Strategic management and National Health Service hospital trusts: empirical evidence from the West of Scotland

Forbes, Thomas McCrone (1999) Strategic management and National Health Service hospital trusts: empirical evidence from the West of Scotland. PhD thesis, University of Glasgow.

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This research examines the development of strategic management within five National Health Service Hospital Trusts (NHST's) used as case studies in the West of Scotland between 1994 and 1997. The rationale for the study was the 1990 NHS Reforms, which created an internal market in health care by separating the purchasing of health care from its provision via the purchaser/provider split. In Scotland, Area Health Boards (AHB's) and General Practitioner FundHolders (GPFH's) became purchasers of health care and hospitals became providers of health care as NHST's. Purchasers and provider relationships were mediated through the use of contractual agreement over services. The NHST's, now freed from AHB management and control, began to develop their organisations both internally and externally to complete with other providers within what they considered would be a competitive market. This involved the development of a strategic management role for NHS managers within their hospitals where previously none had existed, and the setting up of groups of clinical specialisms into devolved management structure known as clinical directorates. These clinical directorates had their own management teams consisting of a senior clinician as clinical director supported by a business manager [and] or service manager. Strategy was examined at a macro level (NHST senior managers) and at a micro level (clinical directorate) as was the relationship between the NHST senior managers and their clinical directorates. The thesis examined three broad areas in relation to strategic management within the five NHST case studies. These were as follows: The Development of the Internal/Quasi Market within the NHS in the West of Scotland; The Development of Strategic Management at Senior Management or (macro) Level Within the Five NHST Case Studies; and The Development of Strategic Management at Clinical Directorate (micro) Level Within the Five NHST Case Study Hospitals.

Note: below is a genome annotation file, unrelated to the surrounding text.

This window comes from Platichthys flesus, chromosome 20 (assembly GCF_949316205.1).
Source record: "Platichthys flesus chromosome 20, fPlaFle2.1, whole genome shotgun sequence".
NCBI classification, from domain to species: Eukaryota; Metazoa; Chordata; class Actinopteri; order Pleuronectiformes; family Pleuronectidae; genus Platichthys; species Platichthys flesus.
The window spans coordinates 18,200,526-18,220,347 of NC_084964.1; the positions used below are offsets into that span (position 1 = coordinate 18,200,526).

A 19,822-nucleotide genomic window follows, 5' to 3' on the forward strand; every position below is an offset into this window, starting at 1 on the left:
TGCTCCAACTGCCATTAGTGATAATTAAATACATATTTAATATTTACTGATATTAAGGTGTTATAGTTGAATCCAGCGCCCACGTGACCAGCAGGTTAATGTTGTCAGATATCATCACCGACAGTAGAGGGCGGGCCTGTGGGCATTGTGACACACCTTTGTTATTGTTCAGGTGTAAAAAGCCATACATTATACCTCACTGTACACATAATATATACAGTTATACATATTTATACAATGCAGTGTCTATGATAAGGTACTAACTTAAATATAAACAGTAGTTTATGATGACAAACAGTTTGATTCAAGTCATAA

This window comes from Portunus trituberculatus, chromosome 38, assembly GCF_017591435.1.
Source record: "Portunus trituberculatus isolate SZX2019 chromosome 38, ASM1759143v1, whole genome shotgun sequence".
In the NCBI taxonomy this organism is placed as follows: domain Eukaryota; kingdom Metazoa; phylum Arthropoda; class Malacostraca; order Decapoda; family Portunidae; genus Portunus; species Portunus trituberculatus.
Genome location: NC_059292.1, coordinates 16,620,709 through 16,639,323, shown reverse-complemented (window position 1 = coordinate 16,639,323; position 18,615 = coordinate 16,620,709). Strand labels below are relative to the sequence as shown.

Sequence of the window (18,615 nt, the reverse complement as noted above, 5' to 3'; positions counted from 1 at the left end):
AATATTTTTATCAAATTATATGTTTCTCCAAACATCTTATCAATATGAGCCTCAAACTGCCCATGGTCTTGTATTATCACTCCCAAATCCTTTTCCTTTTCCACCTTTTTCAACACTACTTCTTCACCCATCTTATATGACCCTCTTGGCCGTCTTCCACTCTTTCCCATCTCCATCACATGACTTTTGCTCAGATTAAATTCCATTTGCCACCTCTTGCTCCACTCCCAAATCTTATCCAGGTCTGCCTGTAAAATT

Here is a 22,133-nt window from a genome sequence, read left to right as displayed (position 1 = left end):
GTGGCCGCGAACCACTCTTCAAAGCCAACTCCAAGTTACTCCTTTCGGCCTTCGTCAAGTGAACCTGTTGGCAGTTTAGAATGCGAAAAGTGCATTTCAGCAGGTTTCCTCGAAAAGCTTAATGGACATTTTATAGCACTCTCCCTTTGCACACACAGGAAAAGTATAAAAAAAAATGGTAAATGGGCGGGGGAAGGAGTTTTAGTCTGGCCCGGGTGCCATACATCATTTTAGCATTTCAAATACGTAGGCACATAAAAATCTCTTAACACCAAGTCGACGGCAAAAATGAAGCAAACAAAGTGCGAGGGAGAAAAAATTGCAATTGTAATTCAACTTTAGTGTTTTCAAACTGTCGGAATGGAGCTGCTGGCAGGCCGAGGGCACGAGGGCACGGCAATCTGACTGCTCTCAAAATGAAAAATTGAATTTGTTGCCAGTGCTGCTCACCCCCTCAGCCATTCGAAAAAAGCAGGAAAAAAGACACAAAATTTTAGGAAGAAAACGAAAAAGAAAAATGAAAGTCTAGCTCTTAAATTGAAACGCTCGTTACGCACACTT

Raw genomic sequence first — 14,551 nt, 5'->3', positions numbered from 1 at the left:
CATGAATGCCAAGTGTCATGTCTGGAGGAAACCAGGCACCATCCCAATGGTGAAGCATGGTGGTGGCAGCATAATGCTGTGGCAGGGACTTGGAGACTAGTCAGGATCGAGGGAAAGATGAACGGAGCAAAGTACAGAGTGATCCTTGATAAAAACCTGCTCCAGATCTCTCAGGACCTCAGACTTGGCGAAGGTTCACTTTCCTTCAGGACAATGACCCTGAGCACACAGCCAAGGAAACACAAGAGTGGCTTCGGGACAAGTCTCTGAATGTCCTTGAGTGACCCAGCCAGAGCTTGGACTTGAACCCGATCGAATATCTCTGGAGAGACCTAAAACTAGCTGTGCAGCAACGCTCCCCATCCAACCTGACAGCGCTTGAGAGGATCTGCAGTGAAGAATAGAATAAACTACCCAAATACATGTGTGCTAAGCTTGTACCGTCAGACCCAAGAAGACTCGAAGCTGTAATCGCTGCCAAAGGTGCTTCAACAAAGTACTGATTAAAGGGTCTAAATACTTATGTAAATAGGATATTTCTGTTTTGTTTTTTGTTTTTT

In summary this thesis illustrates how NHS managers within NHST's for the first time were in a position to develop strategy for their organisations. The key to understanding strategy development within the NHST case studies was the relational market in the West of Scotland, and the strategic processes that unfolded over time as the NHST's moved away from generic strategy approaches to approaches based upon collaboration and co-operation. This was seen at both senior NHST manager level (macro) and at clinical directorate level (micro). There were a number of similarities that all the NHST case study managers were considering in their individual strategies, but also a number of differences. It is also to be remembered that the NHS is a political organisation. There was therefore a limit to the extent to which NHS managers were 'free' to develop a full strategic management agenda given that resources in the NHS were limited and because of the political implications that could arise if certain strategic decisions were made. Strategic management concepts and models have a place in the NHS, although they may have to be adapted and modified, particularly with regard to the processes involved in reaching strategic decisions.

Item Type: Thesis (PhD)
Qualification Level: Doctoral
Subjects: H Social Sciences > HD Industries. Land use. Labor > HD28 Management. Industrial Management
Colleges/Schools: College of Social Sciences > Adam Smith Business School > Management
Supervisor's Name: Hunter, Prof. Sir Laurie and Francis, Prof. Arthur
Date of Award: 1999
Depositing User: Ms Anikó Szilágyi
Unique ID: glathesis:1999-5900
Copyright: Copyright of this thesis is held by the author.
Date Deposited: 12 Jan 2015 09:49
Last Modified: 12 Jan 2015 09:51

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